P1.55 Wednesday, Jan. 4 Differences in the Expression of Muscle Related Genes in Response to Predation Cues in the Trinidad Guppy; Poecilia reticulata PITTS, NL*; HOKE, KL; MYKLES, DL; GHALAMBHOR, CK; Colorado State University; Colorado State University; Colorado State University; Colorado State University email@example.com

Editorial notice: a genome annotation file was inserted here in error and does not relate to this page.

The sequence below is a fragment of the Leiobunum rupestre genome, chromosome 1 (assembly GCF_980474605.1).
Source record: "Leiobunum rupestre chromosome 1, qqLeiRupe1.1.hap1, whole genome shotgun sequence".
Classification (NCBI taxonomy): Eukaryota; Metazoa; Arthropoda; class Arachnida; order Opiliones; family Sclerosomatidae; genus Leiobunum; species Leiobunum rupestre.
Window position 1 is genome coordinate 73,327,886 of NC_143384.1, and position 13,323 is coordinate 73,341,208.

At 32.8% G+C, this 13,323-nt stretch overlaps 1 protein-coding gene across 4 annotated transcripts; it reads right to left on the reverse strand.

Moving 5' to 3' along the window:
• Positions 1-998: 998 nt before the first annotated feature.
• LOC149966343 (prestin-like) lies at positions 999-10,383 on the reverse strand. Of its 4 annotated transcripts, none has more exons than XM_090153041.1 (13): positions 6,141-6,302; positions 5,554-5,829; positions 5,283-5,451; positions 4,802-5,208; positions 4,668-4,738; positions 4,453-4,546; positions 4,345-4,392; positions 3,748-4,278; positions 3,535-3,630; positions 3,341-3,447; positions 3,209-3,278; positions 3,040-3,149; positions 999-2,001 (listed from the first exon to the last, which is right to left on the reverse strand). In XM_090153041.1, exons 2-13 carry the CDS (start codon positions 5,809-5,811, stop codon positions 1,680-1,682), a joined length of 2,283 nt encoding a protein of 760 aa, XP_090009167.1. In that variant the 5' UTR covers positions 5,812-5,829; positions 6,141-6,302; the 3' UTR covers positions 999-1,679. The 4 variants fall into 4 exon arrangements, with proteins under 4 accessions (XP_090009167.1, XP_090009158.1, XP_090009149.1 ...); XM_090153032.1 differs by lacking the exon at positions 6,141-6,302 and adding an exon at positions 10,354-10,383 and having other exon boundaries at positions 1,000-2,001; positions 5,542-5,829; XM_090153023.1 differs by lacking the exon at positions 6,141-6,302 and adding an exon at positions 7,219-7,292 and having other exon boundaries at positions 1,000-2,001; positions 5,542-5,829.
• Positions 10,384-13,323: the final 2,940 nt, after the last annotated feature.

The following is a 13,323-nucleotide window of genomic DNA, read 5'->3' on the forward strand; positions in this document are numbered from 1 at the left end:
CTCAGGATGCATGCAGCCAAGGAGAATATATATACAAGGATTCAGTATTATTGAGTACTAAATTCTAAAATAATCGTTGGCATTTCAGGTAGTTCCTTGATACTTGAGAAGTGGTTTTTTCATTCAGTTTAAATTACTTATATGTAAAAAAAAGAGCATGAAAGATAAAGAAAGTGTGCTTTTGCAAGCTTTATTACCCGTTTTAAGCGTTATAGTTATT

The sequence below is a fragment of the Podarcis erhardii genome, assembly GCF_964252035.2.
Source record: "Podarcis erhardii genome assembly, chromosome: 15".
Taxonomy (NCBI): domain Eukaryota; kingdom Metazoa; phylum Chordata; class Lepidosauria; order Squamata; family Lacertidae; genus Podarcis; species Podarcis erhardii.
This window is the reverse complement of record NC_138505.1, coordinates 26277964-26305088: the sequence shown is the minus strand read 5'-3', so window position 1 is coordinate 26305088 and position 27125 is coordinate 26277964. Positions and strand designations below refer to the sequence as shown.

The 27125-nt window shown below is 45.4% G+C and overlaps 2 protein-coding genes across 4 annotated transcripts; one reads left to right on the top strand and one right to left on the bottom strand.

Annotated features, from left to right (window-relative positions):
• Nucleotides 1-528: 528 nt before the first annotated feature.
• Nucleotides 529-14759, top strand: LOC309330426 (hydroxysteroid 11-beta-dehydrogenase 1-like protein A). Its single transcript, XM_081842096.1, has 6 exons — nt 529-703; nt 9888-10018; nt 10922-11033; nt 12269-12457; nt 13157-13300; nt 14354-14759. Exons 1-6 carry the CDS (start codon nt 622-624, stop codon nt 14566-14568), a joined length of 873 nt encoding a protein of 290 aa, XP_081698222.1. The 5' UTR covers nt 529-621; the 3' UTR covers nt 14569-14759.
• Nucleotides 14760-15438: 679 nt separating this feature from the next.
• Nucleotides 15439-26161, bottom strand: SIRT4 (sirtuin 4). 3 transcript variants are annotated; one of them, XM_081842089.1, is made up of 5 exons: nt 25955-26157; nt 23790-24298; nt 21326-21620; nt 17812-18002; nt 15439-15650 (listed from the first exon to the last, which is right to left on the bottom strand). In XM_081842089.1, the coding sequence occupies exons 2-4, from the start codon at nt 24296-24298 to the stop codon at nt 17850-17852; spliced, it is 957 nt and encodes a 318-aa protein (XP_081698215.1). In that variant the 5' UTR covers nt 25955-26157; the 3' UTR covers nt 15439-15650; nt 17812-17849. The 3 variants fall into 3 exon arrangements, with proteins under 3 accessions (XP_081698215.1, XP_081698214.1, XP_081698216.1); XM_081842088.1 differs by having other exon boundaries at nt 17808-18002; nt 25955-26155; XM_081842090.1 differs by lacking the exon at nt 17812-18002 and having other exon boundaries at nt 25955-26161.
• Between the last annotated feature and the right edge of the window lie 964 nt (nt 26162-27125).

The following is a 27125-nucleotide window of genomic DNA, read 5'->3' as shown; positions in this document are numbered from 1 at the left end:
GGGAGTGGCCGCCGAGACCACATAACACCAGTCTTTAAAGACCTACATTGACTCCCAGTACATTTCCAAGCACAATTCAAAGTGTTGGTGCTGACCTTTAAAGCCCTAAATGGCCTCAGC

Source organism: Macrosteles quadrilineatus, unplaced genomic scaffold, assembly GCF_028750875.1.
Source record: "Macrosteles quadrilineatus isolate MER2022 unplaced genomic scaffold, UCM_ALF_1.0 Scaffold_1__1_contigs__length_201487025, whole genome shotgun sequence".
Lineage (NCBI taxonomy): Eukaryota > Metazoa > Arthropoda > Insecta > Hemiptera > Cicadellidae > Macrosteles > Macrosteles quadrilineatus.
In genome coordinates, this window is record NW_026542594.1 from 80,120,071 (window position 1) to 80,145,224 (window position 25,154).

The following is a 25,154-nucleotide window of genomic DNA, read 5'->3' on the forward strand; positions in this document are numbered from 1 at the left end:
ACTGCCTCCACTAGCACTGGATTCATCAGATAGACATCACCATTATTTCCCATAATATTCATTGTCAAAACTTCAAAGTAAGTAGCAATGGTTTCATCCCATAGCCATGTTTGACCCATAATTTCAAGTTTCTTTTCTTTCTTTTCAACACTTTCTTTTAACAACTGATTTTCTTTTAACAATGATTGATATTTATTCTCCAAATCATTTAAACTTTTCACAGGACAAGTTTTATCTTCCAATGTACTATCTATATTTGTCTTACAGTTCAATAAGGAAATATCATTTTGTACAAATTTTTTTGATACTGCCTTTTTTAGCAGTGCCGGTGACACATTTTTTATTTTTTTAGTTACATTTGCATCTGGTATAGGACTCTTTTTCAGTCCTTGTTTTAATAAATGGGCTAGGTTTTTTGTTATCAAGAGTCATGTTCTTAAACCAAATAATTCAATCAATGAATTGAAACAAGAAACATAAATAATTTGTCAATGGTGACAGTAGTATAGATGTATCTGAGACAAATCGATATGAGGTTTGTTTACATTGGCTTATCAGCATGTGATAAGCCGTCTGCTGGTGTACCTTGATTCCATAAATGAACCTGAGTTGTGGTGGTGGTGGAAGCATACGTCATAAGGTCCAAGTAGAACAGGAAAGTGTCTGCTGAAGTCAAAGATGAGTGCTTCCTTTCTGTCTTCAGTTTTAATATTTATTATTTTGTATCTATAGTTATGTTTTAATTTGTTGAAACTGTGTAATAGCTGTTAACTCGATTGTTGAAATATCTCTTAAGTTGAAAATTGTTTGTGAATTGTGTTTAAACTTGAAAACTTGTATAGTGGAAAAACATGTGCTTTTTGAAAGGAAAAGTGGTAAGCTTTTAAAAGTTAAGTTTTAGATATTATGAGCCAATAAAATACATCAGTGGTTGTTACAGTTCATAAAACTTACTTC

Poecilia reticulate, are found throughout a variety of stream drainages on the Caribbean Island of Trinidad. Guppies are found in both high predation and low predation environments that differ in the predation species with which the guppies co-exist with. High predation and low predation drainages often exist in close proximity to one another separated only by a waterfall barrier. This sharp contrast between populations with different predation cues provides a unique opportunity to study how the stress of predation effects gene expression, morphology, and behavior. Plastic differences in predation cues can also be created in the lab by breeding wild caught fish for two generations then separating the F2 generation into tanks with pred+ or pred- water. Differences in predation cues have been shown to cause significant differences in the depth of the caudal peduncle, the location of the majority of a guppy’s muscle mass. The purpose of this experiment was to examine the effects of predation on gene expression of mTOR signaling pathway and muscle related genes. Two populations were examined, Guanapo (GH), a high predation population and Taylor (TY), a low predation population. Two treatments, pred+ and pred- where examined within both of these populations. qPCR was used to examine differences in Myostatin, FKBP12, elF2, myosin heavy chain, myosin light chain 2, and TnT. In most cases, expression levels of the analyzed genes differed between populations and treatments. These data indicate that differences in body morphology caused by predation cues may be attributed to changes in gene expression in the muscle.